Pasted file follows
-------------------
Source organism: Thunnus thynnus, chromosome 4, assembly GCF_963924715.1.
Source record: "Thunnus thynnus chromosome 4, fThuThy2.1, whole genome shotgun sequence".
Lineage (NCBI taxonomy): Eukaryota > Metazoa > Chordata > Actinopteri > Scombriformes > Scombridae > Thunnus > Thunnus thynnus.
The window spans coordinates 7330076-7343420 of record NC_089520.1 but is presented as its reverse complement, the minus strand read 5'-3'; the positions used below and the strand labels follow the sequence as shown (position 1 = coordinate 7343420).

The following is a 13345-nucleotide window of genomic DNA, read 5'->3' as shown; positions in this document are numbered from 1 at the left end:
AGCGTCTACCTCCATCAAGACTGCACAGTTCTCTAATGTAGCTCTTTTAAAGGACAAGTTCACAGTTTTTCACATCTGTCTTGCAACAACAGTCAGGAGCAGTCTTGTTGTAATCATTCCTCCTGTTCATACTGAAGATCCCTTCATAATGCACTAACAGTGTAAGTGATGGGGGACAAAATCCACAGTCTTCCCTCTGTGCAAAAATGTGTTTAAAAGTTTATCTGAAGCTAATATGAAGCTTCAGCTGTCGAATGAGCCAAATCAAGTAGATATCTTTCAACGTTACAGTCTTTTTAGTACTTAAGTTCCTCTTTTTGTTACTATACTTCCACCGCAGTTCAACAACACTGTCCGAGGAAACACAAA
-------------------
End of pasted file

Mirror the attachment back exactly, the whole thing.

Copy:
Source organism: Thunnus thynnus, chromosome 4, assembly GCF_963924715.1.
Source record: "Thunnus thynnus chromosome 4, fThuThy2.1, whole genome shotgun sequence".
Lineage (NCBI taxonomy): Eukaryota > Metazoa > Chordata > Actinopteri > Scombriformes > Scombridae > Thunnus > Thunnus thynnus.
The window spans coordinates 7330076-7343420 of record NC_089520.1 but is presented as its reverse complement, the minus strand read 5'-3'; the positions used below and the strand labels follow the sequence as shown (position 1 = coordinate 7343420).

The following is a 13345-nucleotide window of genomic DNA, read 5'->3' as shown; positions in this document are numbered from 1 at the left end:
AGCGTCTACCTCCATCAAGACTGCACAGTTCTCTAATGTAGCTCTTTTAAAGGACAAGTTCACAGTTTTTCACATCTGTCTTGCAACAACAGTCAGGAGCAGTCTTGTTGTAATCATTCCTCCTGTTCATACTGAAGATCCCTTCATAATGCACTAACAGTGTAAGTGATGGGGGACAAAATCCACAGTCTTCCCTCTGTGCAAAAATGTGTTTAAAAGTTTATCTGAAGCTAATATGAAGCTTCAGCTGTCGAATGAGCCAAATCAAGTAGATATCTTTCAACGTTACAGTCTTTTTAGTACTTAAGTTCCTCTTTTTGTTACTATACTTCCACCGCAGTTCAACAACACTGTCCGAGGAAACACAAA